This is it. “Christmas” has begun. A friend said to me today, after I asked if she was ready and excited for her 1 year olds experience of the season “No! I haven’t even finished Thanksgiving yet!”.
It is so incredibly easy to get lost in the hustle. I already feel my mindful presence slipping away- “Have I thought of a gift for that person yet, did I purchase my tickets, who am I forgetting, how many cookies do I need to bake”. I need a good grounding and centering. Advent offers just that.
Whenever I lead my small faith sharing group of young adults, the first place I stop is the St. Louis University’s reflections. They are great. For this week’s reading, I was particularly struck by John Foley’s reflections. He is a contemporary, Jesuit composer, some of my favorite’s of his are “Cry of the Poor” and “Patience, People”. Since I don’t think I could do as great a job as he, here is his part of his reflection:
“If you stay in the present instead of mainly the future or the past, you will find subtle and obvious beauty all about you. Your goal will arrive when its time comes. Meanwhile, the present tense is still happening.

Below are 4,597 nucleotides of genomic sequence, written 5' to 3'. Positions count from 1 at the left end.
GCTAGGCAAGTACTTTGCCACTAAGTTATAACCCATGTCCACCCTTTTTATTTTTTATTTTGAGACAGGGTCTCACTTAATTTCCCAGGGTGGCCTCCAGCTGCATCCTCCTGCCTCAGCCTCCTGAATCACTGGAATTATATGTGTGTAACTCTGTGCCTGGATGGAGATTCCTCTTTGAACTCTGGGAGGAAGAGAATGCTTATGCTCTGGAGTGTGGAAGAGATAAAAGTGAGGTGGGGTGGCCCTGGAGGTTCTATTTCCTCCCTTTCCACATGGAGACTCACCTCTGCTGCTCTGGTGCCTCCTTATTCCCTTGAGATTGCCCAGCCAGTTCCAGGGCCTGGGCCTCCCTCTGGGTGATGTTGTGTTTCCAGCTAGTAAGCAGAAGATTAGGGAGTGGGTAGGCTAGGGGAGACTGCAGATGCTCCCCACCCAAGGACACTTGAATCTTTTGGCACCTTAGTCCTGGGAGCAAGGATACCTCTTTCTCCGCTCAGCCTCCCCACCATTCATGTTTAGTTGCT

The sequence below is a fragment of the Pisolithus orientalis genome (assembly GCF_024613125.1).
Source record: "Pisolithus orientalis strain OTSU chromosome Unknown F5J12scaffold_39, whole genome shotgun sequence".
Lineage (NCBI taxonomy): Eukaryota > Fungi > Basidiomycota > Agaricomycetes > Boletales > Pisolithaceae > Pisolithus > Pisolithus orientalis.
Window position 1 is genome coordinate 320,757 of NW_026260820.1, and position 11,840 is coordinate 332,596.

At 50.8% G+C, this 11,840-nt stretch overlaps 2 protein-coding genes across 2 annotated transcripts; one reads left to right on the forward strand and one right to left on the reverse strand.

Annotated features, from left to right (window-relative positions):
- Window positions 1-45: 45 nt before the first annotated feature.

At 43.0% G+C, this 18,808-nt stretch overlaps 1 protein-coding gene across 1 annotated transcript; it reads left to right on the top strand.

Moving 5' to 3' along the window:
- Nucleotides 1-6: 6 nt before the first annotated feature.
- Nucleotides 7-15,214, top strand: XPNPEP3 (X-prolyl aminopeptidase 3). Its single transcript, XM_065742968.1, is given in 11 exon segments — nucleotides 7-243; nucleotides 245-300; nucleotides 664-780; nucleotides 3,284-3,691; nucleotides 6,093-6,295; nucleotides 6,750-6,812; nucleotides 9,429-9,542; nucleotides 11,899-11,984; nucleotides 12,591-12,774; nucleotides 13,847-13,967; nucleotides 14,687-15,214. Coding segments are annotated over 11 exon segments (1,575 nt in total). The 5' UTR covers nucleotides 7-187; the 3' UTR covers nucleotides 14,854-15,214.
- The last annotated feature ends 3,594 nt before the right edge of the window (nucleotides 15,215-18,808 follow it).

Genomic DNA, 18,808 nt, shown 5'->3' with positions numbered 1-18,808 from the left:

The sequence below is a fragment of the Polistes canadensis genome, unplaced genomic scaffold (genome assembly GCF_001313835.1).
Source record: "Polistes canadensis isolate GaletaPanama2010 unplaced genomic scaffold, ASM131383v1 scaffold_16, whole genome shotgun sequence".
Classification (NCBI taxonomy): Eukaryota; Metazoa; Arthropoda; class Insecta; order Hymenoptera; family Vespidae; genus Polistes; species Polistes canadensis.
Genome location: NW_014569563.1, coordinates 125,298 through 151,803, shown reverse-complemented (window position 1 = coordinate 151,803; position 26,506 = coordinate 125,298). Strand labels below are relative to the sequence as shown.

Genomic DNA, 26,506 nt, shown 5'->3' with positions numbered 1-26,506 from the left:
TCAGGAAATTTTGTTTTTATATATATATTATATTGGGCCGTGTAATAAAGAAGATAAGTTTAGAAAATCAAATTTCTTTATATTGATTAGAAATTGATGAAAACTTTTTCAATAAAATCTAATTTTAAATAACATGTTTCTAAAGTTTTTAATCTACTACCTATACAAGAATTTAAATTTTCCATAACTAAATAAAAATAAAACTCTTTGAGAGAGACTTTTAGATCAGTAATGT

Advent is like this. A time to pull in our scope a bit and realize that emptiness is a healthy and normal part of our lives. We are continually refilled if we let ourselves be. Strange to say, waiting for fulfillment is also itself a fulfillment. It lets us be what we are—not God but human.
May the real world be born to you as you wait.”
What I love is the parallel to some many of my other learnings in faith that theater, improv, and service have brought me. First, you MUST be in the present to be successful in these ventures. If I am thinking about the next step, I miss what is happening here and now. There is so much beauty in the moment- like the flowers in a vase before me, that if I live too quickly, I fail to see. In a time where I’m feeling so fragmented and frayed, hearing that there is purpose in this moment, as well as a calling to slow down, makes me feel supported.
As I get ready for Christmas, I remember that there is purpose in Advent, purpose in waiting. And in that purpose, I find joy. Happy waiting to you.